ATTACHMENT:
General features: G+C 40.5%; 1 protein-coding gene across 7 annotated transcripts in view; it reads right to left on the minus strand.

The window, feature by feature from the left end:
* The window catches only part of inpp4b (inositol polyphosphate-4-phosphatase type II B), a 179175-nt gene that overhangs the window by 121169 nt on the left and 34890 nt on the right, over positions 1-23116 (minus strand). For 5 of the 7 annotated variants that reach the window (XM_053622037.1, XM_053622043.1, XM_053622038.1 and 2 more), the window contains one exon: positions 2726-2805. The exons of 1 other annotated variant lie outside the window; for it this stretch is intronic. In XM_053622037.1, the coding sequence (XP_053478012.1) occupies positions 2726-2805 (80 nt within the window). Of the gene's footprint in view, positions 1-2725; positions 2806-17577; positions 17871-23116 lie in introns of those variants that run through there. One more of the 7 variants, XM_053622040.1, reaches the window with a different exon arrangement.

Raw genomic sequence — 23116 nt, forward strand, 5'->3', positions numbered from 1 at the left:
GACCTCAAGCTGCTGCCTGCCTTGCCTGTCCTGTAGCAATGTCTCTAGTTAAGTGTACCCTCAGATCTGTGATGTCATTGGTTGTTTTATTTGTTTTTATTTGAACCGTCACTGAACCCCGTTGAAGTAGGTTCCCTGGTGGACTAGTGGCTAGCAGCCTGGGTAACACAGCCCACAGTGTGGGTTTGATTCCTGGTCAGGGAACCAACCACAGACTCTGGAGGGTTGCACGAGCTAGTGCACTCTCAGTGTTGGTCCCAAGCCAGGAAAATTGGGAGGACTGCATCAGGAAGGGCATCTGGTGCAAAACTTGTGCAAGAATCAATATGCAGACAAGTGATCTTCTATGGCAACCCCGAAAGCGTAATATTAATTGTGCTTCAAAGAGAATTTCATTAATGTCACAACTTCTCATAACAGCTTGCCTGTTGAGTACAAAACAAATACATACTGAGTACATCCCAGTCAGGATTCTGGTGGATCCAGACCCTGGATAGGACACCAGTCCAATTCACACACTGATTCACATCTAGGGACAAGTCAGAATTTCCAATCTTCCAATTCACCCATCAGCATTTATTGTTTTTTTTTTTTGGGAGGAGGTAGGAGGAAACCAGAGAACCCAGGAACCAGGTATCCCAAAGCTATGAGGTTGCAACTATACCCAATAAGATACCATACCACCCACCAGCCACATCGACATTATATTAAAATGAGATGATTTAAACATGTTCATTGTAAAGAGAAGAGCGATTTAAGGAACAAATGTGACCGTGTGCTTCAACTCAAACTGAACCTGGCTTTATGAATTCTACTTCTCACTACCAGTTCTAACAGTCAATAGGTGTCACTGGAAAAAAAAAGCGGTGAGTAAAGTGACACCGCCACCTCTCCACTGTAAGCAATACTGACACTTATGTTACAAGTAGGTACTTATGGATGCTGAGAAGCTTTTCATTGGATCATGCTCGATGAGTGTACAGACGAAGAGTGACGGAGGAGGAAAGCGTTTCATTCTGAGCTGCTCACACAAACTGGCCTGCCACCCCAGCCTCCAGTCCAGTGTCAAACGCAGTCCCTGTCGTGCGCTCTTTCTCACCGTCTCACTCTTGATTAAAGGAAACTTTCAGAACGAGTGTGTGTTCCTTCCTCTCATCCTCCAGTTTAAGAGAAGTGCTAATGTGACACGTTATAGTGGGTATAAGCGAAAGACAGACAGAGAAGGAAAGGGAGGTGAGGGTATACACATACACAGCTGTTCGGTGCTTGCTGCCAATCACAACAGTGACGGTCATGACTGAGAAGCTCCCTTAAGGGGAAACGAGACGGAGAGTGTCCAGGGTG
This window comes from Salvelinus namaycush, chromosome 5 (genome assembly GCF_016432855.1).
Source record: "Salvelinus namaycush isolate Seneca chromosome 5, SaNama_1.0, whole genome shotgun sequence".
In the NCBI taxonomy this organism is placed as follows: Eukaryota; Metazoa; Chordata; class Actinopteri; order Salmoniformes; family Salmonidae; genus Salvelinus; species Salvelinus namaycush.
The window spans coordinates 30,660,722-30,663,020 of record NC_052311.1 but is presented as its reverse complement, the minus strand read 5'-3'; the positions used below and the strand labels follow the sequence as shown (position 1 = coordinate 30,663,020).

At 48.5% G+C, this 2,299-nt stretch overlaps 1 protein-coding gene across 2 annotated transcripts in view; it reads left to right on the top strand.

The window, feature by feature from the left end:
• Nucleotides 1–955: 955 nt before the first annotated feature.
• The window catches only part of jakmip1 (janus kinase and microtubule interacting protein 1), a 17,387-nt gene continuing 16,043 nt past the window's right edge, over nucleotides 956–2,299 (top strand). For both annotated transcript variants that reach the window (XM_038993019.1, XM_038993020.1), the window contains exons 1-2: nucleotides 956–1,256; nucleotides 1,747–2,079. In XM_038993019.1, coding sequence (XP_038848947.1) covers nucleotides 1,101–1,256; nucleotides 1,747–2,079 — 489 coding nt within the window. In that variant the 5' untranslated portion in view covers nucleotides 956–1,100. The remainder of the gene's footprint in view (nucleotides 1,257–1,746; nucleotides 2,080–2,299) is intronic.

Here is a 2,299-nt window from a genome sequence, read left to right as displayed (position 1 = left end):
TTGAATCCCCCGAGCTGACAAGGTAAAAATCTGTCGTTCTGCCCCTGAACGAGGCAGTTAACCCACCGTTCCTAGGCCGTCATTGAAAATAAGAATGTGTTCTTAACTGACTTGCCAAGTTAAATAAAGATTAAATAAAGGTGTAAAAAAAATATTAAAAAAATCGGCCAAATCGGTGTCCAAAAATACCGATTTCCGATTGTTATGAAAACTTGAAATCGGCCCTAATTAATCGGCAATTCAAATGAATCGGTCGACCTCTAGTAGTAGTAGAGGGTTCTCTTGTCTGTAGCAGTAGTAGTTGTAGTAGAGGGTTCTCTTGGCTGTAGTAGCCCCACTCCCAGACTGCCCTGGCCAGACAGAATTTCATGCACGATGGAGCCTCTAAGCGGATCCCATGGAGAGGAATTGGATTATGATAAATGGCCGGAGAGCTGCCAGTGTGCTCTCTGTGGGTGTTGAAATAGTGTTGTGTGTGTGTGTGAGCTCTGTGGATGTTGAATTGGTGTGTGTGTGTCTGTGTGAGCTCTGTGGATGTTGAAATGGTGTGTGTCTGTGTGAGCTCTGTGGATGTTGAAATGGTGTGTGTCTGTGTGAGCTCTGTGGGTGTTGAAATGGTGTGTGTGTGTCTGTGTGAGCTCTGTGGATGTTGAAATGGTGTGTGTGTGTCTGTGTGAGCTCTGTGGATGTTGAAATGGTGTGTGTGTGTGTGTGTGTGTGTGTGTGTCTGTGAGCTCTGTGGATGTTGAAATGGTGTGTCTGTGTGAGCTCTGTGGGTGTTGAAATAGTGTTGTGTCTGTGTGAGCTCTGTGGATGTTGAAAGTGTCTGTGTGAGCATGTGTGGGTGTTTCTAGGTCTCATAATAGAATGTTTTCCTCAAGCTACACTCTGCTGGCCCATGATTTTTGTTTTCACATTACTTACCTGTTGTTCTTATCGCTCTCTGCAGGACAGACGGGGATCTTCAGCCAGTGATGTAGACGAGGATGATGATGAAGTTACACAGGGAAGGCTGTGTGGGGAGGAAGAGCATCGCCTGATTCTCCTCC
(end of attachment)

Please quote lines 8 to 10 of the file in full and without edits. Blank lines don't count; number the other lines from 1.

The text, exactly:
In the NCBI taxonomy this organism is placed as follows: Eukaryota; Metazoa; Chordata; class Actinopteri; order Salmoniformes; family Salmonidae; genus Salvelinus; species Salvelinus namaycush.
The window spans coordinates 30,660,722-30,663,020 of record NC_052311.1 but is presented as its reverse complement, the minus strand read 5'-3'; the positions used below and the strand labels follow the sequence as shown (position 1 = coordinate 30,663,020).

At 48.5% G+C, this 2,299-nt stretch overlaps 1 protein-coding gene across 2 annotated transcripts in view; it reads left to right on the top strand.